Love Languages

How do you show others you love them?

We were having dinner, discussing how our days went. I asked my sons if either of them had learned anything new or interesting at school. My youngest shared that in his math class, his teacher had added what love languages are. My son’s school is all about equipping boys academically and emotionally so hearing the teacher added this following the lesson wasn’t shocking, but a pleasant surprise.

“What did you learn?,” I asked. “Well,” my son replied, “we learned about love languages and different ways you show others love.” “What are they?” I asked. I’ve read Gary Chapman’s work about love languages before, but was curious to hear what my son would share. “There’s quality time, where you are present with the other person. There’s gifting, and well, that’s obvious. There’s touch, which can mean being close, holding hands, etc.” His older brother decided to leave the table at this point — the talk of intimacy was making him uncomfortable (though unclear if it was the content or discussing it in front of mom and dad 😊). My youngest continued, “words of affirmation, and gifts of service, you know doing something for the other person.”

I was impressed that my son was so knowledgeable in the area of showing others love. Though I shouldn’t be, as his school has made it a point to arm their students with this information. It is a gift when your teen knows about healthy relationships and armed with clarity around different ways we show each other love so he can avoid some of the common pitfalls (not or mis-understanding what’s going on, misinterpret, and hurt or be hurt), so he can have healthy relationships with others. I would have benefited greatly myself if I’d been given this information at his age.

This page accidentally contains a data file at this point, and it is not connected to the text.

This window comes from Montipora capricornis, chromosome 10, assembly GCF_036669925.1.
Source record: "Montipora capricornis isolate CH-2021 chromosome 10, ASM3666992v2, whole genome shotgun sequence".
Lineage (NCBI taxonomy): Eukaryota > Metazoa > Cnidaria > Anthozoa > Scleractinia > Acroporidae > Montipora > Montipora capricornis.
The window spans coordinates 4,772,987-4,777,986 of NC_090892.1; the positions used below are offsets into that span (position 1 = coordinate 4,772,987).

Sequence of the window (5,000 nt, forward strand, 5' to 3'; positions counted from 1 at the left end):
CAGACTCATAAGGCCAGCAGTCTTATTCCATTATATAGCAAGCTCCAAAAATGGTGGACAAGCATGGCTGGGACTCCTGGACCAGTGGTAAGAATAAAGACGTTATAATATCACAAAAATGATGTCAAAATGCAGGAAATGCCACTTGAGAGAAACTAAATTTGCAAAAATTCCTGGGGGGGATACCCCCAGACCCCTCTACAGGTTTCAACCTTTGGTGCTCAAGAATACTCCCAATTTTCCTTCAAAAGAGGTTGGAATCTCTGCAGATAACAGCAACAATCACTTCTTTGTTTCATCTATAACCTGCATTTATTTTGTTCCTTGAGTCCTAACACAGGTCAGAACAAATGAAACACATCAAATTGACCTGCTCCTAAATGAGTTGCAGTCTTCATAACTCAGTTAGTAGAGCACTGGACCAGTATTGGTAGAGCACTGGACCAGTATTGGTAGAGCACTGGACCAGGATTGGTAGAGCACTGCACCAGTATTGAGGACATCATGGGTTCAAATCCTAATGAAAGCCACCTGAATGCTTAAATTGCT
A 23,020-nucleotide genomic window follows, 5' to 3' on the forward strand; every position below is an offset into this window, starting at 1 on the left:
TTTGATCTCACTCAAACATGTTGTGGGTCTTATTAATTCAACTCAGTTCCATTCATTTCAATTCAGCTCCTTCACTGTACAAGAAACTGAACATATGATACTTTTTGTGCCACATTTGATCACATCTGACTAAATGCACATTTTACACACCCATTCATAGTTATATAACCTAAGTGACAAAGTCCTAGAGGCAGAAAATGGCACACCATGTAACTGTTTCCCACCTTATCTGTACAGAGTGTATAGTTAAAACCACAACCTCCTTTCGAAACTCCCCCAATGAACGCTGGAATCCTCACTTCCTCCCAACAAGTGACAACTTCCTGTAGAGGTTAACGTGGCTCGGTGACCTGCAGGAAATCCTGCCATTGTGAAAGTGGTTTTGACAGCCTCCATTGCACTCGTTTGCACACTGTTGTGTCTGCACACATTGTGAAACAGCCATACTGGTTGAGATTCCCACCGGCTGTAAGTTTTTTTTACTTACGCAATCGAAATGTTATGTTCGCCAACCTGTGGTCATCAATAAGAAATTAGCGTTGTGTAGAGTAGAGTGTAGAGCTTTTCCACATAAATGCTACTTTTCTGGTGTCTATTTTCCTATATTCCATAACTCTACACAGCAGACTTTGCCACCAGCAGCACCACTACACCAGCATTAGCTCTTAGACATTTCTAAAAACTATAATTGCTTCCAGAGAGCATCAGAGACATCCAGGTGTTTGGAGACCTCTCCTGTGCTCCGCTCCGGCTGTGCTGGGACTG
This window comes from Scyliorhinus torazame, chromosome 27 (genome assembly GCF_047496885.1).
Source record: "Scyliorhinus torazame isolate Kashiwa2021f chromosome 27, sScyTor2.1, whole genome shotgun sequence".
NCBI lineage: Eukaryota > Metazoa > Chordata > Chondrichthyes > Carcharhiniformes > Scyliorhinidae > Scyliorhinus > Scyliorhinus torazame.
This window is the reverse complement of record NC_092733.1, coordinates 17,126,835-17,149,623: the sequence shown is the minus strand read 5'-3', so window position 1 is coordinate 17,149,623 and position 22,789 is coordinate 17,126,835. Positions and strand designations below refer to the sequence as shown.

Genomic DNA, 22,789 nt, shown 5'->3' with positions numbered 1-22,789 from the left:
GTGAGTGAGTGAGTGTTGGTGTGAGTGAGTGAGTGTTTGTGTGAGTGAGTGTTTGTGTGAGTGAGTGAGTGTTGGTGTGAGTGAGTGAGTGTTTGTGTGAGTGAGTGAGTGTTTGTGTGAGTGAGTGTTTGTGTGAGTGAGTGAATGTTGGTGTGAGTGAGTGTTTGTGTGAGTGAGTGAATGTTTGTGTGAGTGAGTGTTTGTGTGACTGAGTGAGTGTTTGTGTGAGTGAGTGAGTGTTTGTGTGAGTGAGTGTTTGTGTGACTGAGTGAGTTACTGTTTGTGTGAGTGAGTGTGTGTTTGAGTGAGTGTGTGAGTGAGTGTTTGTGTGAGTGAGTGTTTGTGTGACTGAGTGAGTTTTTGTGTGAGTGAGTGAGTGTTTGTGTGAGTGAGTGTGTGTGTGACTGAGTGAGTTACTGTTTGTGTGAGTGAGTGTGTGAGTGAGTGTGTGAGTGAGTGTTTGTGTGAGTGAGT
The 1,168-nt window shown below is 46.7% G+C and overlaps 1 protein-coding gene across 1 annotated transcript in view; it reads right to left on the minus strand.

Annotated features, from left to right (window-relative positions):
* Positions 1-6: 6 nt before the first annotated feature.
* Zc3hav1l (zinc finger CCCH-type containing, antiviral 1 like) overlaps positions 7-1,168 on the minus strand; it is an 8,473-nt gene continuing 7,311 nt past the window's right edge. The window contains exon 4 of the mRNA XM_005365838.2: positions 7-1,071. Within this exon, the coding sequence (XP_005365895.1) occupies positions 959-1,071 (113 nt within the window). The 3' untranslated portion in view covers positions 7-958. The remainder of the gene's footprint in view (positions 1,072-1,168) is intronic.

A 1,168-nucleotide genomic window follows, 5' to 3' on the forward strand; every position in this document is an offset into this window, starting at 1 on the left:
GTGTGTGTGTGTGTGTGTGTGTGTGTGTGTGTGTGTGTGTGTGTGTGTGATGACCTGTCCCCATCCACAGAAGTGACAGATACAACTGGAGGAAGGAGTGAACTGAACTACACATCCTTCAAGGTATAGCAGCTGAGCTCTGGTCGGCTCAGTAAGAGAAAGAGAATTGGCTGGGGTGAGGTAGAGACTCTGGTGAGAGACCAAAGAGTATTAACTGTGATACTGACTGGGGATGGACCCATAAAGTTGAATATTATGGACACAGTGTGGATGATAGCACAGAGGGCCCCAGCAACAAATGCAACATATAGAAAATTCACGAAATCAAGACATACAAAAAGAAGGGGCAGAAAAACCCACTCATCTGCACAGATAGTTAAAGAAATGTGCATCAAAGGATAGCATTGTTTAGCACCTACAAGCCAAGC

How are you modeling what love is for your child? How are you helping them grow their emotional intelligence so they experience healthy relationships with others?

I will be off next week spending time with family, and will be back at the end of the month.

Holiday Rush

The holidays are a joyous, but busy season, right?

Trying to get shopping done, decorations up, wrapping gifts, traveling to see friends, family, Christmas lights, etc. Throw in work or school activities and commitments, and it can get to be a bit overwhelming at times, at least in our house.

During a particularly busy week at work, my husband, who was traveling on a last minute trip, shared we had tickets to a comedy show that had been rescheduled multiple times due to the pandemic. The show would happen while he was still away. They had been a gift for me, so he really wanted me to go. Normally I’d be excited, but this came up suddenly. I was already stressed with work and everything else going on, and didn’t feel up for going. My husband pushed. “You could use a laugh, take a friend or one of the kids.” He was right, but it still left like ‘one more thing’ I needed to get done. I inquired with a small handful of friends and none were available. I asked my boys and my oldest agreed to go. He was excited, I think by the prospect of doing something more adult, not necessarily hanging out with his mom. 😊